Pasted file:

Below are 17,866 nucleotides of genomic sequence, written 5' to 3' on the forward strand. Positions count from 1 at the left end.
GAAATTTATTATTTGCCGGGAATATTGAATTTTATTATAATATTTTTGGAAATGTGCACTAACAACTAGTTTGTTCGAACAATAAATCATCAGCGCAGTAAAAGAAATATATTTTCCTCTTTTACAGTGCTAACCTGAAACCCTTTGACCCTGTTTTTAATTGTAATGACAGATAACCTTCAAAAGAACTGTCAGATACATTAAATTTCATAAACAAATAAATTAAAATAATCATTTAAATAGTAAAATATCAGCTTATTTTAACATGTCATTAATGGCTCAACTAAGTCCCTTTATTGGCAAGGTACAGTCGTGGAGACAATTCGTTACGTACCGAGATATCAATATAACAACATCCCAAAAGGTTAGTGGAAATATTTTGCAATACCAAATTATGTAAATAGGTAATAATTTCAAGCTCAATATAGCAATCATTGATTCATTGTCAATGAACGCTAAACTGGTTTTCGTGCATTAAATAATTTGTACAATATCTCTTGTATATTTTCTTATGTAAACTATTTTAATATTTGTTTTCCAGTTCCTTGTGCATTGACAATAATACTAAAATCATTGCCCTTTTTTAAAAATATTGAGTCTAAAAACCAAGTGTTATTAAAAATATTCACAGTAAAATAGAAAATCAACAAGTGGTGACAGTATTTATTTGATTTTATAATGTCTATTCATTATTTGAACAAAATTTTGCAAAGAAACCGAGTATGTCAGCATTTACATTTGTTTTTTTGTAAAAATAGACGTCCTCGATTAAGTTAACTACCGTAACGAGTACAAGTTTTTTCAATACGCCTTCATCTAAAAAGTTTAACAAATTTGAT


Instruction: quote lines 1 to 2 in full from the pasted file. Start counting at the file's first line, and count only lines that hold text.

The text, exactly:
Below are 17,866 nucleotides of genomic sequence, written 5' to 3' on the forward strand. Positions count from 1 at the left end.
GAAATTTATTATTTGCCGGGAATATTGAATTTTATTATAATATTTTTGGAAATGTGCACTAACAACTAGTTTGTTCGAACAATAAATCATCAGCGCAGTAAAAGAAATATATTTTCCTCTTTTACAGTGCTAACCTGAAACCCTTTGACCCTGTTTTTAATTGTAATGACAGATAACCTTCAAAAGAACTGTCAGATACATTAAATTTCATAAACAAATAAATTAAAATAATCATTTAAATAGTAAAATATCAGCTTATTTTAACATGTCATTAATGGCTCAACTAAGTCCCTTTATTGGCAAGGTACAGTCGTGGAGACAATTCGTTACGTACCGAGATATCAATATAACAACATCCCAAAAGGTTAGTGGAAATATTTTGCAATACCAAATTATGTAAATAGGTAATAATTTCAAGCTCAATATAGCAATCATTGATTCATTGTCAATGAACGCTAAACTGGTTTTCGTGCATTAAATAATTTGTACAATATCTCTTGTATATTTTCTTATGTAAACTATTTTAATATTTGTTTTCCAGTTCCTTGTGCATTGACAATAATACTAAAATCATTGCCCTTTTTTAAAAATATTGAGTCTAAAAACCAAGTGTTATTAAAAATATTCACAGTAAAATAGAAAATCAACAAGTGGTGACAGTATTTATTTGATTTTATAATGTCTATTCATTATTTGAACAAAATTTTGCAAAGAAACCGAGTATGTCAGCATTTACATTTGTTTTTTTGTAAAAATAGACGTCCTCGATTAAGTTAACTACCGTAACGAGTACAAGTTTTTTCAATACGCCTTCATCTAAAAAGTTTAACAAATTTGAT